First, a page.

The CT market


Combined Transport can be divided into two important areas of the market. On the one hand, CT plays an important role in seaport hinterland-traffic. This kind of traffic is oriented towards the most important seaports and focuses mainly on the north-south-axis of Europe. It services the seaport hinterland in the Netherlands, Belgium and Germany, and the Mediterranean ports. The seaports of the Mediterranean and the Black Sea are of great importance in the hinterland traffic on the north-south-axis and operate south-east Europe and southern Europe. Hinterland traffic takes an important part in the regional distribution in waterside flows of goods. With regard to overseas traffic the Combined Transport (CT) is considered the dominant mode of transportation concerning container traffic with general cargo. Those quantities constitute approx. 2/3 of the CT market.

The second important market is aimed at the continental traffic. The freight is transshipped within one continent and not overseas. In Europe the goods are transported in direction north-south and east-west. The main leg is primarily handled by rail, but in general different modes of transportation are combined. A small part is processed by inland waterway.

Seaport Hinterland Traffic

A special characteristic of the two market segments is their independence from each other. This fact can be traced back to the different ways of functioning of the continental CT and the seaport hinterland traffic. An important criterion is the charge carriers, i.e. the carriers that transport freight. In maritime traffic, which is characterized mainly by intercontinental transport, around 96 % of the container charge is processed with the standardized ISO-containers.[1]

(Source:own)

The container plays a crucial role also in relation to the total turnover of freight. That is, the container handling in the most important German seaports Bremen/Bremerhaven (75%) and Hamburg (65%) constitutes a majoritarian proportion of the total turnover.[2]

The container is a product of the United States of America and is correspondingly not designed for the European logistics system, which is based on standardized euro-palettes. The European palettes measure 0,8 m x 1,20 m in the base area, as a result, transportation vehicles must offer an inside width of 2,44 m – 2,45 m. The ISO-container with an inside width of 2,35 m is too small by a few centimeters and therefore not apt for optimal loading with European palettes. However, European loading units use the same components within the transport and transshipment system. By this means friction losses can be decreased.

(Source: own)

While the intercontinental trade with subsequent hinterland traffic in CT is processed mainly with ISO-containers, in the continental CT within Europe many different techniques with pallet-wide loading units have taken root.

Continental Traffic

One of the main characteristics of the continental traffic is the unaccompanied combined transport (UCT). For reaching a competitive market position in comparison with the road haulage, more flexibility apart from the rail was necessary. Trucks, rail wagons, and loading units were built in a way that transshipment between both charge carriers was possible in order to offer a service also to clients without direct rail connection. Based on that feature the designation swap body arose. Compared to the ISO-containers, the swap body shows some differences that mainly concern craneability, size and storage. The most significant distinction consists in the optimal alignment with the Euro-palettes. By being able to transport palettes side by side, the competitiveness over pure road traffic could be increased. Concerning the continental traffic, the swap body has become the most important loading unit and constitutes 2/3 of the intermodal traffic volume.[3] Many transport chains in CT handle the swap bodies through a gateway system. In the international traffic many trains connect two major terminals. The forwarding takes place not by road, but by so-called “antenna trains”.Kettendarstellung(Source: own)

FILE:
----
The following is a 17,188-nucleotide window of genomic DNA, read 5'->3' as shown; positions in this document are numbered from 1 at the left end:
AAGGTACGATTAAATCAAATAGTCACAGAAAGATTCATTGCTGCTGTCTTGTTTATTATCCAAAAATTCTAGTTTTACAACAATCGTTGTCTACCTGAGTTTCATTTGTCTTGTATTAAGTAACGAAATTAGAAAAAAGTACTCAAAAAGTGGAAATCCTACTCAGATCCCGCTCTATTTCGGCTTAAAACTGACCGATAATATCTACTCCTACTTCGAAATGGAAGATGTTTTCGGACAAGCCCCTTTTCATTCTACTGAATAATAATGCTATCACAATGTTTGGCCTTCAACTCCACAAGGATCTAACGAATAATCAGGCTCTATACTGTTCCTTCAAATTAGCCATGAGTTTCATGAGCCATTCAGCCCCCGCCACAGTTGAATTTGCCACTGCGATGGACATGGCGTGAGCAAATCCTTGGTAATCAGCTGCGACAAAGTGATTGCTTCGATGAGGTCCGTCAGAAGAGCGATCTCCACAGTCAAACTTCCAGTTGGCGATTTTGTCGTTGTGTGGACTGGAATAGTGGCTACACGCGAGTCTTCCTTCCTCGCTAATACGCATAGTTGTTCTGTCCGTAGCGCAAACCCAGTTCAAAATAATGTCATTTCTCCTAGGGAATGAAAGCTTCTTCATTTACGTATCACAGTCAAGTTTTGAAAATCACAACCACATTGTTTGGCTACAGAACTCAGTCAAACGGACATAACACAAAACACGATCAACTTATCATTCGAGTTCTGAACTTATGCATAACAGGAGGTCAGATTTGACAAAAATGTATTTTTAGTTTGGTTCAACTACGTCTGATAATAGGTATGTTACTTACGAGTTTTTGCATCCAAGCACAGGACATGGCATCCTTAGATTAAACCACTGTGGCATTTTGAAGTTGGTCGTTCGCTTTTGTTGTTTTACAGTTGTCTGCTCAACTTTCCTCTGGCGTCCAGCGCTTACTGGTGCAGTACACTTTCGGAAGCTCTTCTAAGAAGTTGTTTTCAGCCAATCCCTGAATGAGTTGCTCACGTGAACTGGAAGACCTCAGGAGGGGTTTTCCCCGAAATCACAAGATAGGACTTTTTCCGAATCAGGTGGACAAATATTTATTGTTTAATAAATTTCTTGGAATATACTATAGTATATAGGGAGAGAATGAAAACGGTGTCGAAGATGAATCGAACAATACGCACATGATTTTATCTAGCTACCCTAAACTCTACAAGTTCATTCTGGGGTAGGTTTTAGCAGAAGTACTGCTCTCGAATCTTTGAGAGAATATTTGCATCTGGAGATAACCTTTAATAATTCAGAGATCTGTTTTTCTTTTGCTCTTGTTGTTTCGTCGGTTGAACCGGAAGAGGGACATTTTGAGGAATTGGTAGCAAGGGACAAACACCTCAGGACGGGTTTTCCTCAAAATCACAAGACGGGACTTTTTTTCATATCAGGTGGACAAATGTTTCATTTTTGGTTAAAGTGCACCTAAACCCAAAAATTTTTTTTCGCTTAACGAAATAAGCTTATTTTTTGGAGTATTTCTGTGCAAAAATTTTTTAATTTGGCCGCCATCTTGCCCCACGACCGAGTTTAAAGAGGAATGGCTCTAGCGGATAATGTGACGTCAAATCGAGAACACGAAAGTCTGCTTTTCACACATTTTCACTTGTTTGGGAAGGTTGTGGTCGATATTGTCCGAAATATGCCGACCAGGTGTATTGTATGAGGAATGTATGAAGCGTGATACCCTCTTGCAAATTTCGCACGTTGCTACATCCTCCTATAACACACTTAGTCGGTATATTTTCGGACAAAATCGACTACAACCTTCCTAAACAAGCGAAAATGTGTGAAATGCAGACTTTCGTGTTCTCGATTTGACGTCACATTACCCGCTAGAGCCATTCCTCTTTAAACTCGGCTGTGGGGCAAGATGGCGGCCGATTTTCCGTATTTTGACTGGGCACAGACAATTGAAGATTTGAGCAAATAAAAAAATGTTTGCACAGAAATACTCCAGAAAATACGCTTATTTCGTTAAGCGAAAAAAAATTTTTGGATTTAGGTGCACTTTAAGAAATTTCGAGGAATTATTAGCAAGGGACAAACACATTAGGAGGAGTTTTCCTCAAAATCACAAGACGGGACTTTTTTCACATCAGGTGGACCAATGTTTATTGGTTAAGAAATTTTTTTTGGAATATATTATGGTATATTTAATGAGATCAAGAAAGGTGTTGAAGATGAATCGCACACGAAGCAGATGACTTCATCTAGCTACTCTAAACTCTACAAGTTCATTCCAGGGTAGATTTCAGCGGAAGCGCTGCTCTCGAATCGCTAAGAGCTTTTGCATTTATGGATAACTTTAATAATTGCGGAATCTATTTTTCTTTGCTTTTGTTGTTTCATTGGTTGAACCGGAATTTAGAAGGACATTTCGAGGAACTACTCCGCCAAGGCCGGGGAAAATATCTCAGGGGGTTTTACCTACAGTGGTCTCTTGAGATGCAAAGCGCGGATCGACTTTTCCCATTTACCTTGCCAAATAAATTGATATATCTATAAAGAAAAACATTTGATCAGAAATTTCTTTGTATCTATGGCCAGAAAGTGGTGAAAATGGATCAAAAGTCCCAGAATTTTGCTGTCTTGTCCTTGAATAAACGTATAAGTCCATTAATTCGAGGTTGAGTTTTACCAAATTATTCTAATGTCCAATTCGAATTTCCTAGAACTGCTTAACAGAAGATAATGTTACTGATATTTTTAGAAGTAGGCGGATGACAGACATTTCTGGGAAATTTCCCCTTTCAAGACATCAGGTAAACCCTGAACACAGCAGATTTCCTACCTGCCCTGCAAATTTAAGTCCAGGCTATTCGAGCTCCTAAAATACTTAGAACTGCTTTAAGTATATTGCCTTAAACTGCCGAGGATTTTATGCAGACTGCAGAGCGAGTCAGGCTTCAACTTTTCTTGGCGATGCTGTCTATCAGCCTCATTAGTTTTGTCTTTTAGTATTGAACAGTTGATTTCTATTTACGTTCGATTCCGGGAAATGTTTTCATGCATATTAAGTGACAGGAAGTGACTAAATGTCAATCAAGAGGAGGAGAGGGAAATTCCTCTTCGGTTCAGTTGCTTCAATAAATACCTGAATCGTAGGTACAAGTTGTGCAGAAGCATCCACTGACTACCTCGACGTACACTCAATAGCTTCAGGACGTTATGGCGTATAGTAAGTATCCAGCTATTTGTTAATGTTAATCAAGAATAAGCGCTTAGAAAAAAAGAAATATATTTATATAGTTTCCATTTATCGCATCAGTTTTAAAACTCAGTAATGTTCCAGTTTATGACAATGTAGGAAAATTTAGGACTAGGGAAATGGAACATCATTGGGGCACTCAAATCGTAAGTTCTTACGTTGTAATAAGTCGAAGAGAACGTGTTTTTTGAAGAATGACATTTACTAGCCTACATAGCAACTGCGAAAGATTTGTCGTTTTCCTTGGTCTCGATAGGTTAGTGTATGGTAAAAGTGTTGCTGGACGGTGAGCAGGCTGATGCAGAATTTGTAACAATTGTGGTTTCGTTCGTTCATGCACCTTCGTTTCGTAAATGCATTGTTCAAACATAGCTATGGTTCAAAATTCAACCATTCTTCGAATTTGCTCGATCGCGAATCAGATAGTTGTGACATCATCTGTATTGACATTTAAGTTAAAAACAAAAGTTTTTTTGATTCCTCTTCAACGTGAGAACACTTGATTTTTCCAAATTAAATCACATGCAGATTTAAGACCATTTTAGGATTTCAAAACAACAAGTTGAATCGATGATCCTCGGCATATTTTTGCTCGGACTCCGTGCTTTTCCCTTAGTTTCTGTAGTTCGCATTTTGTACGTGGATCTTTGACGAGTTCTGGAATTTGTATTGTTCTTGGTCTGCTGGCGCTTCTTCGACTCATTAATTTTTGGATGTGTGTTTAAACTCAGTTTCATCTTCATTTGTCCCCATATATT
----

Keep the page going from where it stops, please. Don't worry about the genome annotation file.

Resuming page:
For a more detailed market differentiation in continental traffic, a transport possibility for semi-trailer was developed, parallel to the swap body. On the European market, pocket wagons that can hold the axle unit of the semi-trailer are used. A problem can be underpasses and tunnels that have to be sufficiently high to allow transportation. Semi-trailers must be built with increased stability since they are loaded onto pocket wagons by crane.

Transport of a craneable semi-trailer on a pocket wagon (source: www.zukunft-mobilitaet.net)

The majority of the European swap bodies and semi-trailers to date are still not stackable. Consequently, a transport in cell-guide container ships is not possible. On European sea courses in direction Scandinavia or Great Britain roll-on/roll-off traffic is often employed. The vessel practically works as a parking space for complete truck trains, semi-trailers with motor tractor and single swap bodies on chassis. This type of Combined Transport forms part of the so-called accompanied transport.

Further, the “Rolling Road” (RoLa) belongs to the accompanied CT road / rail. In this context, a train serves as a passable loading road where a truck drives onto and is secured on it. A standard RoLa-train handles 20 to 27 road trains or semi-trailers and can be loaded within 30 minutes. Normal RoLa services include a couchette car for the drivers’ rest periods. Parallel to the transport of semi-trailers, tunnels pose a problem in RoLa transport, too. Apart from this problem, there are commercial obstacles that prevent an adequate RoLa service on the market. The inconvenient relation between payload and total weight compared to a block train with containers results in increased financial expenditure in RoLa transportation. The capacity of up to 27 semi-trailers corresponds to approximately 50 containers of the 20-foot category. An unaccompanied train in contrast can forward up to 70 units that size. A RoLa-train can only carry 2/3 in relation to a train shipping container loading units. As a result, RoLa is barely competitive in terms of price. However, especially in transalpine traffic some successful RoLa transports are found. It needs to be mentioned that the success strongly depends on financial aids and political objectives of state actors. A motive for the intentional shift to RoLa can be the relief of traffic bottlenecks, as is the case in the alpine region.